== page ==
abstract = "Background: Acute pancreatitis is among the few inflammatory diseases for which no specific pharmacological treatment is available. It has previously been shown that bile acids alter pancreatic ductal secretion and these effects are probably involved in the pathogenesis of bile-induced pancreatitis. Objective: To understand the mechanism responsible for bile-induced hypersecretion and, in particular, to identify the molecular target for bile acids in native pancreatic duct epithelial cells (PDECs). Methods: Patch clamp recordings and spectrofluorimetry were used to measure whole cell currents and rates of HCO3- secretion, respectively, from isolated guinea pig pancreatic ducts. Expression of ion channels and receptors was investigated by immunohistochemistry/immunofluorescence of intact pancreatic tissue. Results: Exposing PDECs to chenodeoxycholate (CDC, 100 μM) reversibly increased whole cell K+ currents and hyperpolarised cell membrane potential. Bile acid-stimulated K+ currents were inhibited by Ba2+ (2 mM), iberiotoxin (100 nM), and suppressed by strong intracellular Ca2+ buffering. Luminally applied iberiotoxin also blocked CDC-stimulated HCO 3- secretion from microperfused ducts; however, the inhibitor did not influence the stimulatory effect of secretin, carbachol or luminally applied ATP. The specific large-conductance Ca2+-activated potassium (BK) channel activator, NS11021, induced a similar increase in HCO3- secretion to CDC. Immunohistochemical analysis showed strong BK channel protein expression on the apical membrane of PDECs, while the G-protein-coupled bile acid receptor-1 was not detected in PDECs, but was present in acinar cells. Conclusion: It was shown for the first time that BK channels (i) are expressed at the apical membrane of guinea pig PDECs; (ii) have a crucial role in regulating HCO3- secretion and (iii) are also essential for the bile acid-induced hypersecretion and, therefore, underlie the response of the pancreas to this noxious agent.",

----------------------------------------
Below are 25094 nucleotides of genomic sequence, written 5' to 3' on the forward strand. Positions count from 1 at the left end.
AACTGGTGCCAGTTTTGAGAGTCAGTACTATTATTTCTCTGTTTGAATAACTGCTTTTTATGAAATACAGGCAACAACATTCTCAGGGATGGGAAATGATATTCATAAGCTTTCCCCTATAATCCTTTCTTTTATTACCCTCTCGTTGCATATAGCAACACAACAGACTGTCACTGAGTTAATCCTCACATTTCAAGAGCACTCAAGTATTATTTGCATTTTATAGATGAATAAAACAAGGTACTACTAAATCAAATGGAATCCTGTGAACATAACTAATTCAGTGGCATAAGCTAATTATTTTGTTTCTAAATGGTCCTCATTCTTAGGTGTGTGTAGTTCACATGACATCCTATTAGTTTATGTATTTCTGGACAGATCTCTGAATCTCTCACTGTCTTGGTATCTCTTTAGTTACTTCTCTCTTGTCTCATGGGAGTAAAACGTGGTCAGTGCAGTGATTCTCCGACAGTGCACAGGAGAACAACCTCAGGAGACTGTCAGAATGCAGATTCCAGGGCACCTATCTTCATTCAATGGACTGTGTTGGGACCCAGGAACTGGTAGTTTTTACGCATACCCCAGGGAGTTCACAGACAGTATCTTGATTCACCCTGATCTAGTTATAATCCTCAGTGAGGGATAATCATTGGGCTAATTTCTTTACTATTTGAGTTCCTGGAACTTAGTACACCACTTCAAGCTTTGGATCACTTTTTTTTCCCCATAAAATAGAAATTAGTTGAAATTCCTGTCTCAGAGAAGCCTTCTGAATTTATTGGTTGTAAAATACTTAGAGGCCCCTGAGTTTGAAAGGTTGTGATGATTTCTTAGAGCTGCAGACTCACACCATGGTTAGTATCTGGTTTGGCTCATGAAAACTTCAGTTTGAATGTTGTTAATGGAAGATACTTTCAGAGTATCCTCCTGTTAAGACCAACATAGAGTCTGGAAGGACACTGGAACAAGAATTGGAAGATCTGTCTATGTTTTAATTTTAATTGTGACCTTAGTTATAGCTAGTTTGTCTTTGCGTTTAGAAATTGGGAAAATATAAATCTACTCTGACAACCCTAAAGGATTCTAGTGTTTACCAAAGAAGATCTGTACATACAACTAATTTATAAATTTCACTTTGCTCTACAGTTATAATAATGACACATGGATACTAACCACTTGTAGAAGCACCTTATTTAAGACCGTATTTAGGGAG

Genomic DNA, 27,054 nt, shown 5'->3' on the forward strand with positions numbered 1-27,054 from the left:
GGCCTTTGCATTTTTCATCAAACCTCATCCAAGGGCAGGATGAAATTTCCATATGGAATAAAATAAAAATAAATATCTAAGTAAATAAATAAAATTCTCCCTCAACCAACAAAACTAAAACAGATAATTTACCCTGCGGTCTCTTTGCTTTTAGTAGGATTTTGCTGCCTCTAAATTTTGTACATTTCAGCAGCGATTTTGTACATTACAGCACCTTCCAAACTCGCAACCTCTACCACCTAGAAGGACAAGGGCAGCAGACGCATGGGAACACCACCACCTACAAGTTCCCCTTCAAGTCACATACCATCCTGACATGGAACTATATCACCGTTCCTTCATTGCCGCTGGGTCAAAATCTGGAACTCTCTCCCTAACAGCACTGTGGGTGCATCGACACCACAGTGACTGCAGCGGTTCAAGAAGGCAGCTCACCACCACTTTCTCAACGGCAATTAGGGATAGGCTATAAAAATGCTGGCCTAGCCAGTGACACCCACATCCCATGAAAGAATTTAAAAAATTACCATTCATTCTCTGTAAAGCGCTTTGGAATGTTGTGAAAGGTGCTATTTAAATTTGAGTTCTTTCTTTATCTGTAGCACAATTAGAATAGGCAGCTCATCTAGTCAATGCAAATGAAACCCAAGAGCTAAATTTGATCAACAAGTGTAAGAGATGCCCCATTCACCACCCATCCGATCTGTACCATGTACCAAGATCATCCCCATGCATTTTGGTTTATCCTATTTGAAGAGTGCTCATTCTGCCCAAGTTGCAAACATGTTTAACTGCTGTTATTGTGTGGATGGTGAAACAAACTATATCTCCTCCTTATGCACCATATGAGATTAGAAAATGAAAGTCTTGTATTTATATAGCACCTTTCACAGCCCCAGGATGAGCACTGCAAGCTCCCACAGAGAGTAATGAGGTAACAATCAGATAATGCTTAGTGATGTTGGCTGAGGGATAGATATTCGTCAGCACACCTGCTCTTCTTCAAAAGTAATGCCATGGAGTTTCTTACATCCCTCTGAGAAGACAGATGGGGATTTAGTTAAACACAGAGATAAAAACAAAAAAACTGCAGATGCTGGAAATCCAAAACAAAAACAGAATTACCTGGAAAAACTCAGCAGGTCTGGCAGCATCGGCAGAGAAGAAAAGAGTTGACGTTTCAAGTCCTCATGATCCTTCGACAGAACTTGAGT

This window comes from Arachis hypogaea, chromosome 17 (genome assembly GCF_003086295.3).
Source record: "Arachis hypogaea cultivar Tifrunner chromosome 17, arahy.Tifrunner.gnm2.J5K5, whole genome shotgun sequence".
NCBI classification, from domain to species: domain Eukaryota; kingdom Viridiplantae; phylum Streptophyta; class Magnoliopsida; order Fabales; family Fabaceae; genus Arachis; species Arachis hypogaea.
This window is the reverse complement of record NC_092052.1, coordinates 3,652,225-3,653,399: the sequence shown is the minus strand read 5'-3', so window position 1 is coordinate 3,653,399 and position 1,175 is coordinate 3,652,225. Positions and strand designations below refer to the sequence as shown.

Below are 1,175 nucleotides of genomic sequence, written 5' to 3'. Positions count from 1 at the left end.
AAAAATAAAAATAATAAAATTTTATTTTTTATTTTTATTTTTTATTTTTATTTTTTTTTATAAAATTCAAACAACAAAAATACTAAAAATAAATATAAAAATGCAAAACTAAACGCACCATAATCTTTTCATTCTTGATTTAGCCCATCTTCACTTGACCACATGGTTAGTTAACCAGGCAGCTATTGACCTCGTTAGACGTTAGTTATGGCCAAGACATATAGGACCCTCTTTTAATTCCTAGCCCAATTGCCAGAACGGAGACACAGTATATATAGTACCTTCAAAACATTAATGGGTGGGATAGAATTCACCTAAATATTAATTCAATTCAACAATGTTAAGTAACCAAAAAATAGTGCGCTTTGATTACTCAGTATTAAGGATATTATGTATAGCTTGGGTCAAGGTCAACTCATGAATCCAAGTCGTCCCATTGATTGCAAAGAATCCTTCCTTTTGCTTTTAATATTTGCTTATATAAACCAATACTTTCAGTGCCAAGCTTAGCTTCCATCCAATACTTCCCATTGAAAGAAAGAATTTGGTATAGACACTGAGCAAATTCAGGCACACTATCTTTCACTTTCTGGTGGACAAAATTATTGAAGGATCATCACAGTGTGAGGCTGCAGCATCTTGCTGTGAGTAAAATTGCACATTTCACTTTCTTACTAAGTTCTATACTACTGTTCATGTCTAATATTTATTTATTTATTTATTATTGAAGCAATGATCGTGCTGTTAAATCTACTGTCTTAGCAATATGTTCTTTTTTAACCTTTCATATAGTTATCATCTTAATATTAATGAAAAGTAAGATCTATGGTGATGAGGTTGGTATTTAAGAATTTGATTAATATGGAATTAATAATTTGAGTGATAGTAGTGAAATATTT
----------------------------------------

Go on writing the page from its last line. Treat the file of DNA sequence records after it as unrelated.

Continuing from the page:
author = "V. Venglovecz and P. Hegyi and Z. Rakonczay and L. Tiszlavicz and Antonio Nardi and Morten Grunnet and Gray, {Michael A.}",
year = "2011",
month = "3",
doi = "10.1136/gut.2010.214213",
language = "English",
volume = "60",
pages = "361--369",
journal = "Gut",
issn = "0017-5749",
publisher = "BMJ Publishing Group",
number = "3",

}

TY - JOUR

T1 - Pathophysiological relevance of apical large-conductance Ca 2+-activated potassium channels in pancreatic duct epithelial cells

AU - Venglovecz, V.

AU - Hegyi, P.

AU - Rakonczay, Z.

AU - Tiszlavicz, L.

AU - Nardi, Antonio

AU - Grunnet, Morten

AU - Gray, Michael A.

PY - 2011/3

Y1 - 2011/3